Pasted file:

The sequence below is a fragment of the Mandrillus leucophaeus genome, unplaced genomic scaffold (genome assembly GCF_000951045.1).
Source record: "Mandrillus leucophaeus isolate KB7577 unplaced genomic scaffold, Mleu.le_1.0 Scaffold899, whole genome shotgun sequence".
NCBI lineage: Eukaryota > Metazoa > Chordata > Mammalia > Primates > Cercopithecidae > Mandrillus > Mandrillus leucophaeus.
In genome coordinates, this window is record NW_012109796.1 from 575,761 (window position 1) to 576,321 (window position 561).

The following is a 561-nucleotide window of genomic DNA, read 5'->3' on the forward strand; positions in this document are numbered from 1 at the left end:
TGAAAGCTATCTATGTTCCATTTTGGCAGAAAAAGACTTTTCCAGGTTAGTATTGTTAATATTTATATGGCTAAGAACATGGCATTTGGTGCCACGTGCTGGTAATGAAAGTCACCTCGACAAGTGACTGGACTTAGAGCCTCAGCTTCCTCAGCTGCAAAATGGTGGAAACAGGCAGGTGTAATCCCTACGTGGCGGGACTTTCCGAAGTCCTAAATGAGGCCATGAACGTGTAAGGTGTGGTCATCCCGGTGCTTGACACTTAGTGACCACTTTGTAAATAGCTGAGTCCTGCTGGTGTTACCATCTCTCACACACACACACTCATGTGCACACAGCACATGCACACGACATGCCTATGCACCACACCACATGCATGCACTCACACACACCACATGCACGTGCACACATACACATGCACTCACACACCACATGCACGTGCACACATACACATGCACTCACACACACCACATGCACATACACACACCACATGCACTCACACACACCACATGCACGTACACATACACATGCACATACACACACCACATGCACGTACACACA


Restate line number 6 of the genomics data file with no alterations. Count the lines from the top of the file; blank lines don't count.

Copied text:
TGAAAGCTATCTATGTTCCATTTTGGCAGAAAAAGACTTTTCCAGGTTAGTATTGTTAATATTTATATGGCTAAGAACATGGCATTTGGTGCCACGTGCTGGTAATGAAAGTCACCTCGACAAGTGACTGGACTTAGAGCCTCAGCTTCCTCAGCTGCAAAATGGTGGAAACAGGCAGGTGTAATCCCTACGTGGCGGGACTTTCCGAAGTCCTAAATGAGGCCATGAACGTGTAAGGTGTGGTCATCCCGGTGCTTGACACTTAGTGACCACTTTGTAAATAGCTGAGTCCTGCTGGTGTTACCATCTCTCACACACACACACTCATGTGCACACAGCACATGCACACGACATGCCTATGCACCACACCACATGCATGCACTCACACACACCACATGCACGTGCACACATACACATGCACTCACACACCACATGCACGTGCACACATACACATGCACTCACACACACCACATGCACATACACACACCACATGCACTCACACACACCACATGCACGTACACATACACATGCACATACACACACCACATGCACGTACACACA